Time To Dispel PR Myths Forever

I just got back from a business trip out of town.  It’s gratifying to experience Tanner Friedman’s growth far beyond a “one area code” firm.  We get to add value to client activity in many states and getting out of town for a couple of days is a chance to spend time with our clients in a more casual way.

On this trip, one client and I compared notes on the biggest PR myths.  We just can’t figure out how they are perpetuated through the years, particularly by people in business who have never made their living via communications.  But we share the frustration of having to debunk them much more often than we should.

Here’s an initial list of what we came up with:

1) Proclamations and Resolutions Are Not News – You can declare today any kind of day you want.  Same goes for this week, this month or this year.  A proclamation or resolution is a nice thing to frame and hang on a wall. It’s a “feel good moment” for anyone involved with what’s being honored. But it’s not news.  Journalists realize that every day is some declared day, every week is some week and every month is some month.  Next time you hear someone suggest pitching a news story on this, ask them to think of Mayor Joe Quimby on “The Simpsons.”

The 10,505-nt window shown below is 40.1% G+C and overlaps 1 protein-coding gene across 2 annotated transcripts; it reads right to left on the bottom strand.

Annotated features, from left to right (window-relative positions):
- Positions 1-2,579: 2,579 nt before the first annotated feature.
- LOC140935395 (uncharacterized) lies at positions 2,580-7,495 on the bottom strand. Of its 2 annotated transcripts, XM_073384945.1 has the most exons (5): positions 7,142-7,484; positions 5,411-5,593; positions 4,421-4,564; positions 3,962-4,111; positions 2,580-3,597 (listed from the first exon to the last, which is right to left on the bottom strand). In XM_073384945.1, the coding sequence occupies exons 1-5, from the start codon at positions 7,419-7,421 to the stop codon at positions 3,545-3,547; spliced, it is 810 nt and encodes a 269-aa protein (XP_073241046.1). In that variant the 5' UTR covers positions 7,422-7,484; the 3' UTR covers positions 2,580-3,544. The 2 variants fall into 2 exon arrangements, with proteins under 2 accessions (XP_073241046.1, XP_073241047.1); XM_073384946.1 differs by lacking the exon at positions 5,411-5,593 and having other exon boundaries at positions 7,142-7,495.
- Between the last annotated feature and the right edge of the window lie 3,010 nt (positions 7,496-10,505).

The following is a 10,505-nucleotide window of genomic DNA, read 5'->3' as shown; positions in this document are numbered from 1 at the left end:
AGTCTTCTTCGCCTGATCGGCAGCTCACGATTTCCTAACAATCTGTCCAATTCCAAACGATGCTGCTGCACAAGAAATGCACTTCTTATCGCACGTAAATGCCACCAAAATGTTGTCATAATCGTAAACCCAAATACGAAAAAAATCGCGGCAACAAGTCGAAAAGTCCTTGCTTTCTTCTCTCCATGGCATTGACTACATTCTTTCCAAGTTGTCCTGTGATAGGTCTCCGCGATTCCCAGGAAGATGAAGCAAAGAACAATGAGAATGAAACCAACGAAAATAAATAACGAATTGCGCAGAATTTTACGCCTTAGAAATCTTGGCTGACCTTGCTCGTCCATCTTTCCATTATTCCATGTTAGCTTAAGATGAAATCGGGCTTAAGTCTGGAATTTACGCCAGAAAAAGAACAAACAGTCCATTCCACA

2) Oversized Checks Are Not The Best Ways To Give Away Money – There isn’t a bona fide news outlet anywhere that would actually run a photo of an oversized check being given to a charity or contest winner.  It’s just plain phony.  But you wouldn’t believe how often it happens.  If you want to make your giveaway memorable, come up with something real and creative. Otherwise, stick the corny big check photo in your newsletter or on your Web site.

3) Editorial Boards Are Not The Answer To News Stories You Don’t Like – You wouldn’t believe how often we hear demands to set up editorial board meetings from companies or individuals who feel like they were wronged in a news story.  Most of those people have never actually been in one of those meetings. For news organizations that still have regularly meeting “ed boards” – meeting with them can be an effective way of initiating dialogue.  But, if you don’t like your coverage, these are not the place to air your complaints. Try that it will have the opposite effect. 

Let me know what other myths you hear “out there.”  As always, your comments are welcome.